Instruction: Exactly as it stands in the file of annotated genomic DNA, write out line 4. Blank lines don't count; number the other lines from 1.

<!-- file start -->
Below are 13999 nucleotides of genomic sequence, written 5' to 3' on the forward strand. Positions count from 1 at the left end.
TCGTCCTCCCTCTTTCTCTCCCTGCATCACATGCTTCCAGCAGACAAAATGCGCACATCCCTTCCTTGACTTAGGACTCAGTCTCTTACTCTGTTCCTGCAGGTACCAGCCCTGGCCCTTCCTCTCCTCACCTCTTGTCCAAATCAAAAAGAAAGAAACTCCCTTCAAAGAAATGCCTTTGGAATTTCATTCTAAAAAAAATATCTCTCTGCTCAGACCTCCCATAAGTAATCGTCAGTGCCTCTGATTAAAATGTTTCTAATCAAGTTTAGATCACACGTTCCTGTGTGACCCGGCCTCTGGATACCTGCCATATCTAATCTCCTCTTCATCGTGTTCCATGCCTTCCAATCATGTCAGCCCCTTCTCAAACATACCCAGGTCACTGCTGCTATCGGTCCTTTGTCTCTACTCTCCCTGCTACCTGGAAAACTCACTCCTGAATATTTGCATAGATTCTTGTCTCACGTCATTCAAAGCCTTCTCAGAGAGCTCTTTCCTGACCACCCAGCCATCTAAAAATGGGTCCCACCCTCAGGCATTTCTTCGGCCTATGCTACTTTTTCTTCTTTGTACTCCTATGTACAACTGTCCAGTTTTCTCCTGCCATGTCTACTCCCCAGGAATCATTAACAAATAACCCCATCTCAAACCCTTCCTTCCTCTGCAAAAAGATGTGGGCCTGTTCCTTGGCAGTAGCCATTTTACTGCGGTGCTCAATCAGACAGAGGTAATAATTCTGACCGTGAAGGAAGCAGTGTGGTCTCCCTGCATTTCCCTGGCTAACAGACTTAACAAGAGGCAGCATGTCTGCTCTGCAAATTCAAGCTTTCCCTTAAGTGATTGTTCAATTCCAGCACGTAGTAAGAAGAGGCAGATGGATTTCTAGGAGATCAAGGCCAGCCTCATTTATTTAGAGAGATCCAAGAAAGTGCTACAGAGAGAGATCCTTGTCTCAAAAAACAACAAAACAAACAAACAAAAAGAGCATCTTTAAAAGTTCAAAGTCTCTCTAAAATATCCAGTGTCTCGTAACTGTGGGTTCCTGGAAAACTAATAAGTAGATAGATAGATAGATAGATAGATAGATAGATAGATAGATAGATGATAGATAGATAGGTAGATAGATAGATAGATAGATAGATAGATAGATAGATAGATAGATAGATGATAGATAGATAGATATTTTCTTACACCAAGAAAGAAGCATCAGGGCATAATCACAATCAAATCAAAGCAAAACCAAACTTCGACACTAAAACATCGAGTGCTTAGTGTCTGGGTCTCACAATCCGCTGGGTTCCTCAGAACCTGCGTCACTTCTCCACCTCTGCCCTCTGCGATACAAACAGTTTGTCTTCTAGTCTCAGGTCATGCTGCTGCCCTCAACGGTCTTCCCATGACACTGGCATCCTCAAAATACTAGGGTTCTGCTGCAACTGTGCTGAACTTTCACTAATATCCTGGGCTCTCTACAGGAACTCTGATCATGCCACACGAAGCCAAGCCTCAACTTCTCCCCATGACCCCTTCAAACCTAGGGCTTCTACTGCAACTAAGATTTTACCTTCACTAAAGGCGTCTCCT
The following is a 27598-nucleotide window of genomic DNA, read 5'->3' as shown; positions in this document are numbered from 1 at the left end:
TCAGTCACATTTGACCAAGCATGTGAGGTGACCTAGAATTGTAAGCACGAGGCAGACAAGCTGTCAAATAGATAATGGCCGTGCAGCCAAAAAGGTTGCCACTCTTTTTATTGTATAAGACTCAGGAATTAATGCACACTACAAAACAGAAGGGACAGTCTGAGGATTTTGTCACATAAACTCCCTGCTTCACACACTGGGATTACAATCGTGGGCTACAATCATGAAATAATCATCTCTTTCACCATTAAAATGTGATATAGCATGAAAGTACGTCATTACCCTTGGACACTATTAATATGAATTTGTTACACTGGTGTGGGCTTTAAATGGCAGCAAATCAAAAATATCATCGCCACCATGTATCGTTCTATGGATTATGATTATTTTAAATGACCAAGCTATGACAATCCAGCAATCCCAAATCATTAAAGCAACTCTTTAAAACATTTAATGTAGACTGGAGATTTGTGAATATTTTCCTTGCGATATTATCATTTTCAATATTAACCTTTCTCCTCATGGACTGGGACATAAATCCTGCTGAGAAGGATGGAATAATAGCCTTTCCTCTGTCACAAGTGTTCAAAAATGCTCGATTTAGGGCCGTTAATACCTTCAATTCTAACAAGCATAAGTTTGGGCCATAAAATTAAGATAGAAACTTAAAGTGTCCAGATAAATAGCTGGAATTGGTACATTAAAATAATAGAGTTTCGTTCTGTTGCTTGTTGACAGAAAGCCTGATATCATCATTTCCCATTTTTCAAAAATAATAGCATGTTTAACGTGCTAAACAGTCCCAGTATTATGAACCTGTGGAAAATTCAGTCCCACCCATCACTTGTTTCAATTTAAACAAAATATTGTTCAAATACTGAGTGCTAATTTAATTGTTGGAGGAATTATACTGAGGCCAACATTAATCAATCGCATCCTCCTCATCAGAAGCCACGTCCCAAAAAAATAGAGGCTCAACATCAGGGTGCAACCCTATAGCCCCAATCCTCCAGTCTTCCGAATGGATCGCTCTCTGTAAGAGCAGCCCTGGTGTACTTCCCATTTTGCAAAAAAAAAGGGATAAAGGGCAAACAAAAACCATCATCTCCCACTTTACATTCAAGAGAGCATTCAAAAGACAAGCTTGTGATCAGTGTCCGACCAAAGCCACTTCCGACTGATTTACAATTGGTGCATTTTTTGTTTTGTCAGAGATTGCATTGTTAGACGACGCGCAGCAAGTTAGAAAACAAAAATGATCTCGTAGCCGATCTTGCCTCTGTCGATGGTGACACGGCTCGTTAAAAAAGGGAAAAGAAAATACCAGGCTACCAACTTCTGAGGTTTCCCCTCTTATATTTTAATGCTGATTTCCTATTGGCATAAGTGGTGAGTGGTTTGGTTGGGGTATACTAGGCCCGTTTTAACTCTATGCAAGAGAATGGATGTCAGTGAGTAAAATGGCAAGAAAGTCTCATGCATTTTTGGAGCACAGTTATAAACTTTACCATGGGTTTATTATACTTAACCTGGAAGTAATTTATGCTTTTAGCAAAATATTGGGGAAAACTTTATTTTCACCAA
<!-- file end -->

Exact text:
TCAGTCACATTTGACCAAGCATGTGAGGTGACCTAGAATTGTAAGCACGAGGCAGACAAGCTGTCAAATAGATAATGGCCGTGCAGCCAAAAAGGTTGCCACTCTTTTTATTGTATAAGACTCAGGAATTAATGCACACTACAAAACAGAAGGGACAGTCTGAGGATTTTGTCACATAAACTCCCTGCTTCACACACTGGGATTACAATCGTGGGCTACAATCATGAAATAATCATCTCTTTCACCATTAAAATGTGATATAGCATGAAAGTACGTCATTACCCTTGGACACTATTAATATGAATTTGTTACACTGGTGTGGGCTTTAAATGGCAGCAAATCAAAAATATCATCGCCACCATGTATCGTTCTATGGATTATGATTATTTTAAATGACCAAGCTATGACAATCCAGCAATCCCAAATCATTAAAGCAACTCTTTAAAACATTTAATGTAGACTGGAGATTTGTGAATATTTTCCTTGCGATATTATCATTTTCAATATTAACCTTTCTCCTCATGGACTGGGACATAAATCCTGCTGAGAAGGATGGAATAATAGCCTTTCCTCTGTCACAAGTGTTCAAAAATGCTCGATTTAGGGCCGTTAATACCTTCAATTCTAACAAGCATAAGTTTGGGCCATAAAATTAAGATAGAAACTTAAAGTGTCCAGATAAATAGCTGGAATTGGTACATTAAAATAATAGAGTTTCGTTCTGTTGCTTGTTGACAGAAAGCCTGATATCATCATTTCCCATTTTTCAAAAATAATAGCATGTTTAACGTGCTAAACAGTCCCAGTATTATGAACCTGTGGAAAATTCAGTCCCACCCATCACTTGTTTCAATTTAAACAAAATATTGTTCAAATACTGAGTGCTAATTTAATTGTTGGAGGAATTATACTGAGGCCAACATTAATCAATCGCATCCTCCTCATCAGAAGCCACGTCCCAAAAAAATAGAGGCTCAACATCAGGGTGCAACCCTATAGCCCCAATCCTCCAGTCTTCCGAATGGATCGCTCTCTGTAAGAGCAGCCCTGGTGTACTTCCCATTTTGCAAAAAAAAAGGGATAAAGGGCAAACAAAAACCATCATCTCCCACTTTACATTCAAGAGAGCATTCAAAAGACAAGCTTGTGATCAGTGTCCGACCAAAGCCACTTCCGACTGATTTACAATTGGTGCATTTTTTGTTTTGTCAGAGATTGCATTGTTAGACGACGCGCAGCAAGTTAGAAAACAAAAATGATCTCGTAGCCGATCTTGCCTCTGTCGATGGTGACACGGCTCGTTAAAAAAGGGAAAAGAAAATACCAGGCTACCAACTTCTGAGGTTTCCCCTCTTATATTTTAATGCTGATTTCCTATTGGCATAAGTGGTGAGTGGTTTGGTTGGGGTATACTAGGCCCGTTTTAACTCTATGCAAGAGAATGGATGTCAGTGAGTAAAATGGCAAGAAAGTCTCATGCATTTTTGGAGCACAGTTATAAACTTTACCATGGGTTTATTATACTTAACCTGGAAGTAATTTATGCTTTTAGCAAAATATTGGGGAAAACTTTATTTTCACCAA